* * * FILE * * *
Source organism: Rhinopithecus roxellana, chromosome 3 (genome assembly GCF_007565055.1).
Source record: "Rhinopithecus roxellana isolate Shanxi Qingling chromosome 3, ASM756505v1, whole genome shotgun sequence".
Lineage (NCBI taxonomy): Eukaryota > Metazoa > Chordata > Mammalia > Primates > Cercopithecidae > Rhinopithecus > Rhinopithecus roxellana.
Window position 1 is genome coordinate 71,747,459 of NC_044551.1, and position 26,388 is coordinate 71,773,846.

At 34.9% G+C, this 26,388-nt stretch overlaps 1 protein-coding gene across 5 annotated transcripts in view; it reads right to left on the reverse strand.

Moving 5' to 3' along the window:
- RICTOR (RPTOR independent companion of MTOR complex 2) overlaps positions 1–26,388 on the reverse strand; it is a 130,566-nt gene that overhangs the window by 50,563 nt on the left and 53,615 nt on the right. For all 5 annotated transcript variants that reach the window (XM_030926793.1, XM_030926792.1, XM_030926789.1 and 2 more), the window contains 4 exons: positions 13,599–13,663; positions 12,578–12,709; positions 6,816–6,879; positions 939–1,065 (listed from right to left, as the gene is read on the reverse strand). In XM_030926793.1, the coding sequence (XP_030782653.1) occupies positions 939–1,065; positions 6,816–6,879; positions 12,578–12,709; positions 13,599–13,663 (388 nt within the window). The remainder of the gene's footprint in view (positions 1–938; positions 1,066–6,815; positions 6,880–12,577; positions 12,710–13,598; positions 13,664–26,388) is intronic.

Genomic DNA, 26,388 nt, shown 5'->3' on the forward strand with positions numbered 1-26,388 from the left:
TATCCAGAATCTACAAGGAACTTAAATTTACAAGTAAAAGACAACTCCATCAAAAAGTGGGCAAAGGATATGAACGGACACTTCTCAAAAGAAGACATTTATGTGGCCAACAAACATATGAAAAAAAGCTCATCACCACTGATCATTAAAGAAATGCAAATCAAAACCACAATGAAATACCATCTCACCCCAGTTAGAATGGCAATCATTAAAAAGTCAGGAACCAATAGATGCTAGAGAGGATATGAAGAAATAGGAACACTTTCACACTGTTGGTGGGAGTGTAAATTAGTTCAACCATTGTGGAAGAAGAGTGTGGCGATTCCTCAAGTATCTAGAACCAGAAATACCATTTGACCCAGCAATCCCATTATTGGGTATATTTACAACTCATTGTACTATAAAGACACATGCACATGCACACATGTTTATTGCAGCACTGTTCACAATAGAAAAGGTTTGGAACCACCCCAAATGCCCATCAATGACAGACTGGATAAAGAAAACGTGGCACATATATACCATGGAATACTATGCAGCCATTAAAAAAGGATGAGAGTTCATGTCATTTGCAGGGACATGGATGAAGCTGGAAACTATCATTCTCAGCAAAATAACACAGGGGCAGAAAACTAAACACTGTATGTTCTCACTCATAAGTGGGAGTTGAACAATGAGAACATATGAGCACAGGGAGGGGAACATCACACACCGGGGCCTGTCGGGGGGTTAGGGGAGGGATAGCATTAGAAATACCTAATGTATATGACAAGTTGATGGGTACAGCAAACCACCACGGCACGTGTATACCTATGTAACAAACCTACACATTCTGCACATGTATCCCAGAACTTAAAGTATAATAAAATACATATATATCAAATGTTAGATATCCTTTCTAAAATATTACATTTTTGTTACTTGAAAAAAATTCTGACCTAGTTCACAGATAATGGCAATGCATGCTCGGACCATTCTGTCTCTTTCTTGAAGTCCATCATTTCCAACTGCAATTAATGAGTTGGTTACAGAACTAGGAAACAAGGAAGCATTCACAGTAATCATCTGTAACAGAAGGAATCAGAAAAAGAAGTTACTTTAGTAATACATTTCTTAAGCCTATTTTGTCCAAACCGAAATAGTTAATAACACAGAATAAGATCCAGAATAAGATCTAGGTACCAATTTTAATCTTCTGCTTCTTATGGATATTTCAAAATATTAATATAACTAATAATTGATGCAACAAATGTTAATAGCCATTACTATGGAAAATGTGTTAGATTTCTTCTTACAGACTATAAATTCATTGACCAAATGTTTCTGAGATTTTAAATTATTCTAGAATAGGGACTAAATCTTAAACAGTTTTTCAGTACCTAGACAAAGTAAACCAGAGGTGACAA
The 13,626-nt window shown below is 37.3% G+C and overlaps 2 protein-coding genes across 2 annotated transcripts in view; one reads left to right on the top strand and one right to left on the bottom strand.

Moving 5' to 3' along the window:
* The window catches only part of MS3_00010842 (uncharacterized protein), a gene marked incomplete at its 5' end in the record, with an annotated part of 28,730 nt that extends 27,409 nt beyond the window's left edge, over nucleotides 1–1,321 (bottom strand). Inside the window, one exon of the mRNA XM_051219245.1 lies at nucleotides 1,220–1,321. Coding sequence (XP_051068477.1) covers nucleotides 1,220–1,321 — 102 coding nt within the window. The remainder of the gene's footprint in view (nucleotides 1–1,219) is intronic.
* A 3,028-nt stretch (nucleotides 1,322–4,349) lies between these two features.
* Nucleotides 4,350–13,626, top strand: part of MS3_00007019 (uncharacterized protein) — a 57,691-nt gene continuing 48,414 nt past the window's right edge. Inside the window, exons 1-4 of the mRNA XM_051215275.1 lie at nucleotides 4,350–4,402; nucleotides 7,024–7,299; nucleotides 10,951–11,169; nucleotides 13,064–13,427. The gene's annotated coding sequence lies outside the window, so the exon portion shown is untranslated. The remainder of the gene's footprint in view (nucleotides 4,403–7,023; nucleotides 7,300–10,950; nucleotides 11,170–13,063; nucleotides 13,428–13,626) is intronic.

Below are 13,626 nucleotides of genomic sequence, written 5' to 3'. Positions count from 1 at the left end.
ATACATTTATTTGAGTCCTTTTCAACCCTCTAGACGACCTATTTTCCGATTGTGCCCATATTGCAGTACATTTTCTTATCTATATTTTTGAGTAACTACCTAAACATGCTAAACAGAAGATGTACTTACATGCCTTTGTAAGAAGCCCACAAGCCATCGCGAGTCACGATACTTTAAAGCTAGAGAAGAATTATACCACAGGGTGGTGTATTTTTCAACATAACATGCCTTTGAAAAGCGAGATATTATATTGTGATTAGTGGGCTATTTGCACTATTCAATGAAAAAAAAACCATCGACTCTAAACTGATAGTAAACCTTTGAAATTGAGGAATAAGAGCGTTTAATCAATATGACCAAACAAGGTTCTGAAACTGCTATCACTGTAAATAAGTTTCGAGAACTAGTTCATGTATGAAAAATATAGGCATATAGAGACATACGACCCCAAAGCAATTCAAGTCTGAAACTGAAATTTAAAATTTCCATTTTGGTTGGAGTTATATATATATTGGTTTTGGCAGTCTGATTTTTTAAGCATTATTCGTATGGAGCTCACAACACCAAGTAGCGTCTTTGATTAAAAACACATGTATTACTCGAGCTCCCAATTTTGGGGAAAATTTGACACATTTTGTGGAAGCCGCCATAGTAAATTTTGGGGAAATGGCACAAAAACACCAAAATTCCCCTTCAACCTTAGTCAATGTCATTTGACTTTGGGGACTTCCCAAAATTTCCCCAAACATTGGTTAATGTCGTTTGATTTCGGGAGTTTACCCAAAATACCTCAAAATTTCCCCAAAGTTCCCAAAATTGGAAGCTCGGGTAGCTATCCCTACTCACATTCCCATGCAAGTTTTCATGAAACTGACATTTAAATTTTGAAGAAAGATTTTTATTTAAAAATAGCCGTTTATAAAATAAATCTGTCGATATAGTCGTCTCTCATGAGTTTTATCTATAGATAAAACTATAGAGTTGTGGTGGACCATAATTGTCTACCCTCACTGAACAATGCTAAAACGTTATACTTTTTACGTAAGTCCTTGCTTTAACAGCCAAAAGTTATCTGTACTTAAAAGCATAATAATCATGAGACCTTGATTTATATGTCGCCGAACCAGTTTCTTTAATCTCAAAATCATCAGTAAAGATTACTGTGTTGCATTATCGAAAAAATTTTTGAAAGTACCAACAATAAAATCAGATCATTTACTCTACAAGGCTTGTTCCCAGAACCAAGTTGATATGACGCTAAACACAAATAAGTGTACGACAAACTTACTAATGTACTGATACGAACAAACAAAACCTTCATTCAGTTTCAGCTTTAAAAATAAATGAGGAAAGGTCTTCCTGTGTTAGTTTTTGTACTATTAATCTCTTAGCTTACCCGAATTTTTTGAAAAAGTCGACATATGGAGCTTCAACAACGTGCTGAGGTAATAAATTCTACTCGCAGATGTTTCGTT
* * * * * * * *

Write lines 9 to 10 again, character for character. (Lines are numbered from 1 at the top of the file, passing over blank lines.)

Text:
TATCCAGAATCTACAAGGAACTTAAATTTACAAGTAAAAGACAACTCCATCAAAAAGTGGGCAAAGGATATGAACGGACACTTCTCAAAAGAAGACATTTATGTGGCCAACAAACATATGAAAAAAAGCTCATCACCACTGATCATTAAAGAAATGCAAATCAAAACCACAATGAAATACCATCTCACCCCAGTTAGAATGGCAATCATTAAAAAGTCAGGAACCAATAGATGCTAGAGAGGATATGAAGAAATAGGAACACTTTCACACTGTTGGTGGGAGTGTAAATTAGTTCAACCATTGTGGAAGAAGAGTGTGGCGATTCCTCAAGTATCTAGAACCAGAAATACCATTTGACCCAGCAATCCCATTATTGGGTATATTTACAACTCATTGTACTATAAAGACACATGCACATGCACACATGTTTATTGCAGCACTGTTCACAATAGAAAAGGTTTGGAACCACCCCAAATGCCCATCAATGACAGACTGGATAAAGAAAACGTGGCACATATATACCATGGAATACTATGCAGCCATTAAAAAAGGATGAGAGTTCATGTCATTTGCAGGGACATGGATGAAGCTGGAAACTATCATTCTCAGCAAAATAACACAGGGGCAGAAAACTAAACACTGTATGTTCTCACTCATAAGTGGGAGTTGAACAATGAGAACATATGAGCACAGGGAGGGGAACATCACACACCGGGGCCTGTCGGGGGGTTAGGGGAGGGATAGCATTAGAAATACCTAATGTATATGACAAGTTGATGGGTACAGCAAACCACCACGGCACGTGTATACCTATGTAACAAACCTACACATTCTGCACATGTATCCCAGAACTTAAAGTATAATAAAATACATATATATCAAATGTTAGATATCCTTTCTAAAATATTACATTTTTGTTACTTGAAAAAAATTCTGACCTAGTTCACAGATAATGGCAATGCATGCTCGGACCATTCTGTCTCTTTCTTGAAGTCCATCATTTCCAACTGCAATTAATGAGTTGGTTACAGAACTAGGAAACAAGGAAGCATTCACAGTAATCATCTGTAACAGAAGGAATCAGAAAAAGAAGTTACTTTAGTAATACATTTCTTAAGCCTATTTTGTCCAAACCGAAATAGTTAATAACACAGAATAAGATCCAGAATAAGATCTAGGTACCAATTTTAATCTTCTGCTTCTTATGGATATTTCAAAATATTAATATAACTAATAATTGATGCAACAAATGTTAATAGCCATTACTATGGAAAATGTGTTAGATTTCTTCTTACAGACTATAAATTCATTGACCAAATGTTTCTGAGATTTTAAATTATTCTAGAATAGGGACTAAATCTTAAACAGTTTTTCAGTACCTAGACAAAGTAAACCAGAGGTGACAA
The 13,626-nt window shown below is 37.3% G+C and overlaps 2 protein-coding genes across 2 annotated transcripts in view; one reads left to right on the top strand and one right to left on the bottom strand.